The instant message client and the mobile phone of the user use Bluetooth® wireless specification support, available from Bluetooth SIG, Inc., to communicate with each other. For example, using system 100 of
Once the user returns to the user's desk, the instant message client on the personal computer of client 110 and the user's phone can detect each other again. Upon detection the instant message service on the personal computer of client 110 automatically stops forwarding instant messages. The method allows the user to stay logged in on the personal computer and see the less important messages once the user returns, while the important messages are automatically forwarded to the user's phone.
With reference now to
Processor unit 204 serves to execute instructions for software that may be loaded into memory 206. Processor unit 204 may be a set of one or more processors, or may be a multi-processor core, depending on the particular implementation. Further, processor unit 204 may be implemented using one or more heterogeneous processor systems in which a main processor is present with secondary processors on a single chip. As another illustrative example, processor unit 204 may be a symmetric multi-processor system containing multiple processors of the same type.
Memory 206 and persistent storage 208 are examples of storage devices. A storage device is any piece of hardware that is capable of storing information either on a temporary basis and/or a permanent basis. Memory 206, in these examples, may be, for example, a random access memory or any other suitable volatile or non-volatile storage device. Persistent storage 208 may take various forms depending on the particular implementation. For example, persistent storage 208 may contain one or more components or devices. For example, persistent storage 208 may be a hard drive, a flash memory, a rewritable optical disk, a rewritable magnetic tape, or some combination of the above. The media used by persistent storage 208 also may be removable. For example, a removable hard drive may be used for persistent storage 208.
Communications unit 210, in these examples, provides for communications with other data processing systems or devices. In these examples, communications unit 210 is a network interface card. Communications unit 210 provides communications through the use of wireless communications links.
Input/output unit 212 allows for input and output of data with other devices that may be connected to data processing system 200. For example, input/output unit 212 may provide a connection for user input through a keyboard and mouse. Further, input/output unit 212 may send output to a printer. Display 214 provides a mechanism to display information to a user.
Instructions for the operating system and applications or programs are located on persistent storage 208. These instructions may be loaded into memory 206 for execution by processor unit 204. The processes of the different embodiments may be performed by processor unit 204 using computer-implemented instructions, which may be located in a memory, such as memory 206. These instructions are referred to as program code, computer-usable program code, or computer-readable program code that may be read and executed by a processor in processor unit 204. The program code in the different embodiments may be embodied on different physical or tangible computer-readable media, such as memory 206 or persistent storage 208.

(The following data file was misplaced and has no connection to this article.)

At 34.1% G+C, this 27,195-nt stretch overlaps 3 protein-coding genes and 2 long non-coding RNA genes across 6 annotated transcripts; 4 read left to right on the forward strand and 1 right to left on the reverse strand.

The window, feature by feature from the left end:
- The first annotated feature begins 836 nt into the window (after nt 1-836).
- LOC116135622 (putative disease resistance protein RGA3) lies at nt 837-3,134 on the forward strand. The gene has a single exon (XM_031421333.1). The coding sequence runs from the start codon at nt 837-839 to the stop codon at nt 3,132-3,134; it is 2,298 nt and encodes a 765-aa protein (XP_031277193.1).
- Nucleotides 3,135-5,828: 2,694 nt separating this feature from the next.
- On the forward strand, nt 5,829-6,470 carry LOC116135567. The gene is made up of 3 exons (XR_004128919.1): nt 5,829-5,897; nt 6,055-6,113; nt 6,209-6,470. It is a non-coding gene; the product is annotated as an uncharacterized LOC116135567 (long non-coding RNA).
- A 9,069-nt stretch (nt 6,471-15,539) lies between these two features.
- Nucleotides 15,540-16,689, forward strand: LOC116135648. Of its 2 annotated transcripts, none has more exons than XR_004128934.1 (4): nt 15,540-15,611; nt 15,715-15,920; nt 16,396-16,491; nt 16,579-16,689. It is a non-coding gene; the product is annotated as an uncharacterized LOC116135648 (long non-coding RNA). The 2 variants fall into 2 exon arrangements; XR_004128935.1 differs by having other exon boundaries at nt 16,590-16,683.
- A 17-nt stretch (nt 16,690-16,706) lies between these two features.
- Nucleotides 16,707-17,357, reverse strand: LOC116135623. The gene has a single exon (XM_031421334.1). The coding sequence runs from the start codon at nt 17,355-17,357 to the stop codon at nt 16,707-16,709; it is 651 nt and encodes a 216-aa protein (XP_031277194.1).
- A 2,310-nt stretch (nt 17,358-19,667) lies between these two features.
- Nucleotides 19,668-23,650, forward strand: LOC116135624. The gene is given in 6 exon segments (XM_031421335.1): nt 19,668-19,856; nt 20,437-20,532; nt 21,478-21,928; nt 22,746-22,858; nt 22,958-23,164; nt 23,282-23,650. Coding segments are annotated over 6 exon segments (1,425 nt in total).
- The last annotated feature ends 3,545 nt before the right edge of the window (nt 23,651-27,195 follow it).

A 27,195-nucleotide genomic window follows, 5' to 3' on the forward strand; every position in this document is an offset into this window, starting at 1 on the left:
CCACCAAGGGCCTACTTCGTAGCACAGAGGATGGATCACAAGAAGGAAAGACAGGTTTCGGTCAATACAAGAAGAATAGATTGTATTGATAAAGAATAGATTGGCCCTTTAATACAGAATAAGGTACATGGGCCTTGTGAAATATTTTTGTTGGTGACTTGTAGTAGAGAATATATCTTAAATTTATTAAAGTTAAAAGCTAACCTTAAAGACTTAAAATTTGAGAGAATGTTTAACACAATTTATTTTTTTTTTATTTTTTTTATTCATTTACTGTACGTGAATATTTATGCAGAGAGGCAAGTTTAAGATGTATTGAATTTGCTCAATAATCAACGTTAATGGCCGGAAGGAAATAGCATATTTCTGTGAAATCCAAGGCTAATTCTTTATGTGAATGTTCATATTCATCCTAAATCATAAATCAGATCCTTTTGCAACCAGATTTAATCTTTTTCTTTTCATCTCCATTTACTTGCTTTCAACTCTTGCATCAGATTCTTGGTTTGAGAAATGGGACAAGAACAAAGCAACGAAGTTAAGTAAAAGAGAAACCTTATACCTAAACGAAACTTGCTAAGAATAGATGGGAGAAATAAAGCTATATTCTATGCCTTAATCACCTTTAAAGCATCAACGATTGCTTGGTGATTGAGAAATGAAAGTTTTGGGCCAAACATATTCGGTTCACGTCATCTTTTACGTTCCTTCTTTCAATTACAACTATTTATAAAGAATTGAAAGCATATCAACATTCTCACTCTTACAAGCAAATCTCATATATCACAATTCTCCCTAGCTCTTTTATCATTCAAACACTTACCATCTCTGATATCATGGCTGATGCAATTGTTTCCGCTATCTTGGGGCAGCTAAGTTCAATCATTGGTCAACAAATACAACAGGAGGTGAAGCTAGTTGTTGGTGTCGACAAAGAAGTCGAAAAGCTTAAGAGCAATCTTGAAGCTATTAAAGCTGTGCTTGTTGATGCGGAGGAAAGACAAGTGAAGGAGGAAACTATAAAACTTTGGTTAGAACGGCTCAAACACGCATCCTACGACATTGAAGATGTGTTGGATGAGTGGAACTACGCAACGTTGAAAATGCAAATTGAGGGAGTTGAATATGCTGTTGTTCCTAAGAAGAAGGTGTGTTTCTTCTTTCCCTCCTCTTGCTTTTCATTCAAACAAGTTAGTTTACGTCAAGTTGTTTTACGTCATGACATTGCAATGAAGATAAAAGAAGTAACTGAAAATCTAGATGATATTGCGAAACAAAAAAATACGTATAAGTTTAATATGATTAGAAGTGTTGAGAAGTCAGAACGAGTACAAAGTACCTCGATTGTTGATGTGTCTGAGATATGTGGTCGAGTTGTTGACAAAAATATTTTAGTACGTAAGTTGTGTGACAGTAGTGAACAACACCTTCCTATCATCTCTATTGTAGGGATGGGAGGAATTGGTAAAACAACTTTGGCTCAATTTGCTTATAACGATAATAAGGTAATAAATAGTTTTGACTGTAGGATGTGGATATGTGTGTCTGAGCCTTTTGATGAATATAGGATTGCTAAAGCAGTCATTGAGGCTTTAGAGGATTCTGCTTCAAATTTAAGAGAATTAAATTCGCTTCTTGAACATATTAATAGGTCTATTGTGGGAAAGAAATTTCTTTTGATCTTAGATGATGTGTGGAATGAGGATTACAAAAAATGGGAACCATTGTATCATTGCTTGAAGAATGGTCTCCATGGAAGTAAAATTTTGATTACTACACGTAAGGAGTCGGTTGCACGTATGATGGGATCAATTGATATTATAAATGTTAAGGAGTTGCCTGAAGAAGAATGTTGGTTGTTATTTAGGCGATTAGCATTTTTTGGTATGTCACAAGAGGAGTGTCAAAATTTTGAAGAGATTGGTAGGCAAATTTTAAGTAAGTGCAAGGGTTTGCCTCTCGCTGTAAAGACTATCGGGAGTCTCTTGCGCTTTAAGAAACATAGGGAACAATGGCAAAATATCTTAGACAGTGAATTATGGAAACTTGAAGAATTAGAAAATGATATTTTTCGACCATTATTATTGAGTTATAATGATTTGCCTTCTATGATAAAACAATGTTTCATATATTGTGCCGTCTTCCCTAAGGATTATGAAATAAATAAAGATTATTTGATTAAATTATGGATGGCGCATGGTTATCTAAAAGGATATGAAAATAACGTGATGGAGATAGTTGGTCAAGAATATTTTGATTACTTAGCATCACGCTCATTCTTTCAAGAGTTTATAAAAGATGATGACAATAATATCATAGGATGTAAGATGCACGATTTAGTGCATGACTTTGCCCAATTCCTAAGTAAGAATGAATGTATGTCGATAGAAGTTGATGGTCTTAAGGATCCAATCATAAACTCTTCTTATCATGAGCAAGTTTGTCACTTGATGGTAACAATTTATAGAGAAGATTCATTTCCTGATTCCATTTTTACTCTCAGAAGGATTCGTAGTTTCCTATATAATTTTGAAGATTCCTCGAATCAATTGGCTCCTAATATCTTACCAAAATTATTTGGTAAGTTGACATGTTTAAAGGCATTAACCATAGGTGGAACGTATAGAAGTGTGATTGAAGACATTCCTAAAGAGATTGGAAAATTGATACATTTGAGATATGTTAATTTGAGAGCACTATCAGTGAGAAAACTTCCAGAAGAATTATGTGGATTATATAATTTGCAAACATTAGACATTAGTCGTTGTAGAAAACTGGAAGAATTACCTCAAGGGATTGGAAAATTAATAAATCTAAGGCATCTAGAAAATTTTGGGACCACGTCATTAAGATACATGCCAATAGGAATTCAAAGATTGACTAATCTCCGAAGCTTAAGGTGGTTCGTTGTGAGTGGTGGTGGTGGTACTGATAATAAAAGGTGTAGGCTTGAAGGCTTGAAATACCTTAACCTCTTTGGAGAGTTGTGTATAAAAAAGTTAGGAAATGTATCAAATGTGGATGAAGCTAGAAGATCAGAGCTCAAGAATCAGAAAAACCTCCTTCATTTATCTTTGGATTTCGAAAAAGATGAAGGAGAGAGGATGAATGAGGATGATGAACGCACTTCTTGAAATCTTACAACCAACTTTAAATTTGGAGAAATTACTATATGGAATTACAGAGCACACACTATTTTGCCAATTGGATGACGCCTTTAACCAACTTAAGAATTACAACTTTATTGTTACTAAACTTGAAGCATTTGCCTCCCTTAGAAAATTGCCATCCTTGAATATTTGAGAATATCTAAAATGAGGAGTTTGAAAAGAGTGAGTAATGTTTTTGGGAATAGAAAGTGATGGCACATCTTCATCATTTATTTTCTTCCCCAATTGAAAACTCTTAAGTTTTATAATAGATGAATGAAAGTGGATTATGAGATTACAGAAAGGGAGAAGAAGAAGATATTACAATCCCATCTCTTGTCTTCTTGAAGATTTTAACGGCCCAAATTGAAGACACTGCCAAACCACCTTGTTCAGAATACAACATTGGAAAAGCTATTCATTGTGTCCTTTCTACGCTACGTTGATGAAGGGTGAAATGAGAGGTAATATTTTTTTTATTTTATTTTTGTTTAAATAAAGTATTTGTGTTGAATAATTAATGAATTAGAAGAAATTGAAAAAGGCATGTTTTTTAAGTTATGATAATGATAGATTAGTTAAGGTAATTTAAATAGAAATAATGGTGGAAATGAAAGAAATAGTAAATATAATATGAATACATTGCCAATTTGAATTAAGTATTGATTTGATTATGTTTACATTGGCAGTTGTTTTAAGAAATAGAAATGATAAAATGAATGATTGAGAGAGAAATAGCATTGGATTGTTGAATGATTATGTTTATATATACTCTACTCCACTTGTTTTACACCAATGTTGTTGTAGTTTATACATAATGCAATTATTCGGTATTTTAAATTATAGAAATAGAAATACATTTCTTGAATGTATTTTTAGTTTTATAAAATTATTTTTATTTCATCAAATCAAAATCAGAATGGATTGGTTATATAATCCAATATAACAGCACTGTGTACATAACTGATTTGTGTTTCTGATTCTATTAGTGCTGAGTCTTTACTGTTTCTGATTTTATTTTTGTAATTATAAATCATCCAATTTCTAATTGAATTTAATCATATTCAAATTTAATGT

Program code 216 is located in a functional form on computer-readable media 218 that is selectively removable and may be loaded onto or transferred to data processing system 200 for execution by processor unit 204. Program code 216 and computer-readable media 218 form computer program product 220 in these examples. In one example, computer-readable media 218 may be in a tangible form, such as, for example, an optical or magnetic disc that is inserted or placed into a drive or other device that is part of persistent storage 208 for transfer onto a storage device, such as a hard drive that is part of persistent storage 208. In a tangible form, computer-readable media 218 also may take the form of a persistent storage, such as a hard drive, a thumb drive, or a flash memory that is connected to data processing system 200. The tangible form of computer-readable media 218 is also referred to as computer-recordable storage media. In some instances, computer-readable media 218 may not be removable.
Alternatively, program code 216 may be transferred to data processing system 200 from computer-readable media 218 through a communications link to communications unit 210 and/or through a connection to input/output unit 212. The communications link and/or the connection may be physical or wireless in the illustrative examples. Computer-readable media 218 also may take the form of non-tangible media, such as communications links or wireless transmissions containing the program code.
In some illustrative embodiments, program code 216 may be downloaded over a network to persistent storage 208 from another device or data processing system for use within data processing system 200. For instance, program code stored in a computer-readable storage medium in a server data processing system may be downloaded over a network from the server to data processing system 200. The data processing system providing program code 216 may be a server computer, a client computer, or some other device capable of storing and transmitting program code 216.
The different components illustrated for data processing system 200 are not meant to provide architectural limitations to the manner in which different embodiments may be implemented. The different illustrative embodiments may be implemented in a data processing system including components in addition to, or in place of, those illustrated for data processing system 200. Other components shown in